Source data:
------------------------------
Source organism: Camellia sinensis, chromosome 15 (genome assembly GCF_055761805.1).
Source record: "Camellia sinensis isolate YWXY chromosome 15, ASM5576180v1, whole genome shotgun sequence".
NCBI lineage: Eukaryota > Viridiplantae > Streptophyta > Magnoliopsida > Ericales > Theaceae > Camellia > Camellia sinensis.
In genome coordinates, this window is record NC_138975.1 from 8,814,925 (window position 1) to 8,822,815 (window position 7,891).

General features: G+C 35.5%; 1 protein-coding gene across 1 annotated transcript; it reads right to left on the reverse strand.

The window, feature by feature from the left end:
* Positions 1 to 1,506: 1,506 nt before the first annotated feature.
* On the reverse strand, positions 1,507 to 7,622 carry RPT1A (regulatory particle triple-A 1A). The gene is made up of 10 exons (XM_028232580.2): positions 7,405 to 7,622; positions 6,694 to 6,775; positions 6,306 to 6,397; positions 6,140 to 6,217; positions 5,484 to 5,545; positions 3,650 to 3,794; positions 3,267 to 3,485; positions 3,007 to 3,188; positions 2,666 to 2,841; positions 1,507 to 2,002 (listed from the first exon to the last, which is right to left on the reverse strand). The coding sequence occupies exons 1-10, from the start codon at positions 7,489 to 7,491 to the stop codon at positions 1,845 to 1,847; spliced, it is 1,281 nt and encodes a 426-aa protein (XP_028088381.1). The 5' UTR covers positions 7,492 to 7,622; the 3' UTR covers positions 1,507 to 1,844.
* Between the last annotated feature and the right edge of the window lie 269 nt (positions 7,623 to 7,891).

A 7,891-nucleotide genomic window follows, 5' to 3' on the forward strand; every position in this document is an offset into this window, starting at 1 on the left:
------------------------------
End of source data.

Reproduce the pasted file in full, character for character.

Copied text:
Source organism: Camellia sinensis, chromosome 15 (genome assembly GCF_055761805.1).
Source record: "Camellia sinensis isolate YWXY chromosome 15, ASM5576180v1, whole genome shotgun sequence".
NCBI lineage: Eukaryota > Viridiplantae > Streptophyta > Magnoliopsida > Ericales > Theaceae > Camellia > Camellia sinensis.
In genome coordinates, this window is record NC_138975.1 from 8,814,925 (window position 1) to 8,822,815 (window position 7,891).

General features: G+C 35.5%; 1 protein-coding gene across 1 annotated transcript; it reads right to left on the reverse strand.

The window, feature by feature from the left end:
* Positions 1 to 1,506: 1,506 nt before the first annotated feature.
* On the reverse strand, positions 1,507 to 7,622 carry RPT1A (regulatory particle triple-A 1A). The gene is made up of 10 exons (XM_028232580.2): positions 7,405 to 7,622; positions 6,694 to 6,775; positions 6,306 to 6,397; positions 6,140 to 6,217; positions 5,484 to 5,545; positions 3,650 to 3,794; positions 3,267 to 3,485; positions 3,007 to 3,188; positions 2,666 to 2,841; positions 1,507 to 2,002 (listed from the first exon to the last, which is right to left on the reverse strand). The coding sequence occupies exons 1-10, from the start codon at positions 7,489 to 7,491 to the stop codon at positions 1,845 to 1,847; spliced, it is 1,281 nt and encodes a 426-aa protein (XP_028088381.1). The 5' UTR covers positions 7,492 to 7,622; the 3' UTR covers positions 1,507 to 1,844.
* Between the last annotated feature and the right edge of the window lie 269 nt (positions 7,623 to 7,891).

A 7,891-nucleotide genomic window follows, 5' to 3' on the forward strand; every position in this document is an offset into this window, starting at 1 on the left: